09 December 2020, The Tablet

Polish Church defends St John Paul against abuse claims

Polish Church defends St John Paul against abuse claims

Polish singers Anna Jurksztowicz and Mateusz Ziolko perform during the thanksgiving concert for the pontificate of John Paul II in October
Artur Widak/PA

Poland’s Catholic Church has vigorously defended the record of St John Paul II in handling clerical sex abuse, after a November Vatican report raised questions about his promotion of the disgraced American ex-cardinal, Theodore McCarrick, as hundreds of priests, university professors and public figures also signed petitions upholding his good name.

“In any historical assessment of John Paul II’s attitude, the decisive factor is undoubtedly the knowledge he had or sought, and the decisions he took from the information he had,” said a survey of the case, prepared for the Polish Bishops Conference. “All evidence indicates that John Paul II’s decisions cannot be treated as hasty or reckless, but should be seen as based on carefully weighed information.” 

The survey was published in response to attacks on the late pontiff in light of the 460-page report, which relates how John Paul II appointed McCarrick Archbishop of Washington in 2000 and raised him to cardinal a year later, despite past accusations of abuse while he was a bishop and archbishop in New York, New Jersey and Newark. 

It said media coverage had distorted parts of the Vatican report, which demonstrated there had been direct or up-to-date accusations against McCarrick at the time of his nomination, and that the Polish Pope had been given false or incomplete information about him. Claims that John Paul II had known “McCarrick was a paedophile”, testified to a lack of knowledge of the report’s contents or to “deliberate lies”, the Polish survey added.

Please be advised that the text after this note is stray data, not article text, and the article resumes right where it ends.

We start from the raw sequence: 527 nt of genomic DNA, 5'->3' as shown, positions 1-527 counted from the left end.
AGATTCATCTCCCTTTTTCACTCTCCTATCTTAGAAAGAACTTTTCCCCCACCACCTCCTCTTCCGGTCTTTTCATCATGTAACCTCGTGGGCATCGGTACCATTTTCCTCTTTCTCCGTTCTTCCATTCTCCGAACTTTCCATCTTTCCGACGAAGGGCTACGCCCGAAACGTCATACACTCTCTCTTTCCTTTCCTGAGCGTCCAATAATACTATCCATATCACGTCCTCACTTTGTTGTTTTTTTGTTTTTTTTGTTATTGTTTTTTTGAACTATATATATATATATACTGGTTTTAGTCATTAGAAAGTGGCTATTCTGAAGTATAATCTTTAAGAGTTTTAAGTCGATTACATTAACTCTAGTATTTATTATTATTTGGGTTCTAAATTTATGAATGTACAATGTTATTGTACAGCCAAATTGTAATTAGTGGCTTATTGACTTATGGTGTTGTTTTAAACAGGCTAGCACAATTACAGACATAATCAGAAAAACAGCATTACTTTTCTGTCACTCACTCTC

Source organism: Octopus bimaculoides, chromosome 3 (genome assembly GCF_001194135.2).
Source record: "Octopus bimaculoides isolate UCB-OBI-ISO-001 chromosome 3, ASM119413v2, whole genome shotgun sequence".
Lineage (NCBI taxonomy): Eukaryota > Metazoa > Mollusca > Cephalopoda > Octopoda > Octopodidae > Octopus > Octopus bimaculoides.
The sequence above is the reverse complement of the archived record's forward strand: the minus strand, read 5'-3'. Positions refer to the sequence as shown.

Meanwhile, claims that John Paul II had “hushed up paedophile acts by Catholic clergy” were also rejected by prominent Polish priests and over 1200 professors and lecturers, who said they were an attempt to “transform the image of a person deserving the highest respect into someone complicit in heinous crimes.”  

“We understand the need for thorough study of the biographies of outstanding historical figures – but a balanced reflection and thorough analysis have nothing to do with emotional, unreasoned or ideologically motivated destruction,” the academics said. “Like everyone else, John Paul II deserves to be spoken about honestly. By slandering and demeaning him, we inflict great harm not on him, but on ourselves, by showing a lack of respect for the great achievements and lasting successes of recent history.”  

The reputation of John Paul II (1920-2005) is highly sensitive in his native Poland, whose Church lobbied for his early beatification and canonisation in 2014, but was rebuffed when it petitioned the Vatican and bishops worldwide a year ago to have him elevated still further as a Doctor of the Church and patron saint of Europe. 

However, the Vatican report also hints at misjudgements by other senior figures, including St John Paul’s long-serving Polish secretary, retired Cardinal Stanislaw Dziwisz, who handled correspondence with McCarrick, and is expected to spur more critical evaluations of the pontiff, notably over his appointment of other discredited leaders. 

In a statement on Monday, the president of Poland’s Bishops Conference said John Paul II had been the first Pope to introduce Church regulations protecting young people and calling abusive clergy to account, and had also “provided inspiration” for further action against child molesters. 

“A just judgment and punishment are needed for perpetrators, as well as unceasing care for the safety of children, youngsters and adults both in the Church and in other circles,” said Archbishop Stanislaw Gadecki. “But any attack on St John Paul II is essentially an attack on the Church doctrine this Pope proclaimed throughout his pontificate. So I thank all those now giving a truthful testimony about the life and teaching of this saintly Pope.” 


  Loading ...
Get Instant Access
Subscribe to The Tablet for just £7.99

Subscribe today to take advantage of our introductory offers and enjoy 30 days' access for just £7.99